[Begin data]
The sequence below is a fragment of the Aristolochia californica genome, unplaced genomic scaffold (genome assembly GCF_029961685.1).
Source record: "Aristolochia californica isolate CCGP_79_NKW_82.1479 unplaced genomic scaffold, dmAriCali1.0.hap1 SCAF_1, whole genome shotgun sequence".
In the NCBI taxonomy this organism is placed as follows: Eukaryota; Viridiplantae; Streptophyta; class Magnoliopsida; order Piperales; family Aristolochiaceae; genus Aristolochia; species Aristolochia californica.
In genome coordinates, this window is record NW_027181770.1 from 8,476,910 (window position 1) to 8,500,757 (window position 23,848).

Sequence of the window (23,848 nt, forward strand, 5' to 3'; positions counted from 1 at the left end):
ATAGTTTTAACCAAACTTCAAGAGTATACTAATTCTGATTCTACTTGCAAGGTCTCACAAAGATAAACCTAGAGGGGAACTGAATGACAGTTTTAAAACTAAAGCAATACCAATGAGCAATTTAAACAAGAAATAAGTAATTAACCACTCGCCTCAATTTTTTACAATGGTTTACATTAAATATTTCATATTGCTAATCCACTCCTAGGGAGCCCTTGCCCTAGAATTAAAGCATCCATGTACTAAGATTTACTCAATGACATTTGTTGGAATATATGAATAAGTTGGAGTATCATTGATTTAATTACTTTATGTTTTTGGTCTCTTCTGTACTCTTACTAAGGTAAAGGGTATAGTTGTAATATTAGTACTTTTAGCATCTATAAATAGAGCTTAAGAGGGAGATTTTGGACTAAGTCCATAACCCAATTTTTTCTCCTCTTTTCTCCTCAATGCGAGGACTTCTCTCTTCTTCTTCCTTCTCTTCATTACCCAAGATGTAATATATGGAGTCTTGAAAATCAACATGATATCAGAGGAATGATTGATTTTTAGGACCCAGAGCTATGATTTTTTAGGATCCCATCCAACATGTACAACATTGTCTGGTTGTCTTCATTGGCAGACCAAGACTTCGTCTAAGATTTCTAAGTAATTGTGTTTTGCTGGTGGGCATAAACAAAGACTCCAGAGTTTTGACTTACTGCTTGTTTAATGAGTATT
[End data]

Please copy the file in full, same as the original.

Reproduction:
The sequence below is a fragment of the Aristolochia californica genome, unplaced genomic scaffold (genome assembly GCF_029961685.1).
Source record: "Aristolochia californica isolate CCGP_79_NKW_82.1479 unplaced genomic scaffold, dmAriCali1.0.hap1 SCAF_1, whole genome shotgun sequence".
In the NCBI taxonomy this organism is placed as follows: Eukaryota; Viridiplantae; Streptophyta; class Magnoliopsida; order Piperales; family Aristolochiaceae; genus Aristolochia; species Aristolochia californica.
In genome coordinates, this window is record NW_027181770.1 from 8,476,910 (window position 1) to 8,500,757 (window position 23,848).

Sequence of the window (23,848 nt, forward strand, 5' to 3'; positions counted from 1 at the left end):
ATAGTTTTAACCAAACTTCAAGAGTATACTAATTCTGATTCTACTTGCAAGGTCTCACAAAGATAAACCTAGAGGGGAACTGAATGACAGTTTTAAAACTAAAGCAATACCAATGAGCAATTTAAACAAGAAATAAGTAATTAACCACTCGCCTCAATTTTTTACAATGGTTTACATTAAATATTTCATATTGCTAATCCACTCCTAGGGAGCCCTTGCCCTAGAATTAAAGCATCCATGTACTAAGATTTACTCAATGACATTTGTTGGAATATATGAATAAGTTGGAGTATCATTGATTTAATTACTTTATGTTTTTGGTCTCTTCTGTACTCTTACTAAGGTAAAGGGTATAGTTGTAATATTAGTACTTTTAGCATCTATAAATAGAGCTTAAGAGGGAGATTTTGGACTAAGTCCATAACCCAATTTTTTCTCCTCTTTTCTCCTCAATGCGAGGACTTCTCTCTTCTTCTTCCTTCTCTTCATTACCCAAGATGTAATATATGGAGTCTTGAAAATCAACATGATATCAGAGGAATGATTGATTTTTAGGACCCAGAGCTATGATTTTTTAGGATCCCATCCAACATGTACAACATTGTCTGGTTGTCTTCATTGGCAGACCAAGACTTCGTCTAAGATTTCTAAGTAATTGTGTTTTGCTGGTGGGCATAAACAAAGACTCCAGAGTTTTGACTTACTGCTTGTTTAATGAGTATT